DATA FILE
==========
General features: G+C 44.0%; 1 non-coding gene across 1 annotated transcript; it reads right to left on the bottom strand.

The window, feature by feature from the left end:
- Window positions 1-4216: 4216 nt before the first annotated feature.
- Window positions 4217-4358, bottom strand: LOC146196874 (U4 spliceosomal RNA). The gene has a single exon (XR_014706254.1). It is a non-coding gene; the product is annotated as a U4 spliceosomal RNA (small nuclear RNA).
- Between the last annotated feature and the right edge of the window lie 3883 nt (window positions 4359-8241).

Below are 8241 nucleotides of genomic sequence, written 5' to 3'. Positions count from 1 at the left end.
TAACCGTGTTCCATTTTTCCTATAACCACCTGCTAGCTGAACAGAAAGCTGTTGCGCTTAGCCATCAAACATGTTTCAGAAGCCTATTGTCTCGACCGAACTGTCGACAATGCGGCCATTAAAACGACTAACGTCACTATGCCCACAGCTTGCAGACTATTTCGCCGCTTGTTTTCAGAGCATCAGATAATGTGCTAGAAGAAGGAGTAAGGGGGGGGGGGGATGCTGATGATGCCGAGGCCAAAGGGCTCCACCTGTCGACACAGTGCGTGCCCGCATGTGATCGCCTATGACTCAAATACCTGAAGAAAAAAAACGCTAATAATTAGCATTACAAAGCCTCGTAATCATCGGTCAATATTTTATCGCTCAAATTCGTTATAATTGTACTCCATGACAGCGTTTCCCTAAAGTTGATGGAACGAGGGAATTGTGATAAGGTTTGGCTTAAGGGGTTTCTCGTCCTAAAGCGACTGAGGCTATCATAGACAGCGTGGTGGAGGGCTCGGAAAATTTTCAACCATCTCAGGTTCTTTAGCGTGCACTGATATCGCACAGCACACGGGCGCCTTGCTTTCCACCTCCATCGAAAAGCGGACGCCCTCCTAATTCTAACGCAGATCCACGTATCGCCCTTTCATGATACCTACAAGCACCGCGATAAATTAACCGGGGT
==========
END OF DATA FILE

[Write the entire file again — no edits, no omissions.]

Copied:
General features: G+C 44.0%; 1 non-coding gene across 1 annotated transcript; it reads right to left on the bottom strand.

The window, feature by feature from the left end:
- Window positions 1-4216: 4216 nt before the first annotated feature.
- Window positions 4217-4358, bottom strand: LOC146196874 (U4 spliceosomal RNA). The gene has a single exon (XR_014706254.1). It is a non-coding gene; the product is annotated as a U4 spliceosomal RNA (small nuclear RNA).
- Between the last annotated feature and the right edge of the window lie 3883 nt (window positions 4359-8241).

Below are 8241 nucleotides of genomic sequence, written 5' to 3'. Positions count from 1 at the left end.
TAACCGTGTTCCATTTTTCCTATAACCACCTGCTAGCTGAACAGAAAGCTGTTGCGCTTAGCCATCAAACATGTTTCAGAAGCCTATTGTCTCGACCGAACTGTCGACAATGCGGCCATTAAAACGACTAACGTCACTATGCCCACAGCTTGCAGACTATTTCGCCGCTTGTTTTCAGAGCATCAGATAATGTGCTAGAAGAAGGAGTAAGGGGGGGGGGGGATGCTGATGATGCCGAGGCCAAAGGGCTCCACCTGTCGACACAGTGCGTGCCCGCATGTGATCGCCTATGACTCAAATACCTGAAGAAAAAAAACGCTAATAATTAGCATTACAAAGCCTCGTAATCATCGGTCAATATTTTATCGCTCAAATTCGTTATAATTGTACTCCATGACAGCGTTTCCCTAAAGTTGATGGAACGAGGGAATTGTGATAAGGTTTGGCTTAAGGGGTTTCTCGTCCTAAAGCGACTGAGGCTATCATAGACAGCGTGGTGGAGGGCTCGGAAAATTTTCAACCATCTCAGGTTCTTTAGCGTGCACTGATATCGCACAGCACACGGGCGCCTTGCTTTCCACCTCCATCGAAAAGCGGACGCCCTCCTAATTCTAACGCAGATCCACGTATCGCCCTTTCATGATACCTACAAGCACCGCGATAAATTAACCGGGGT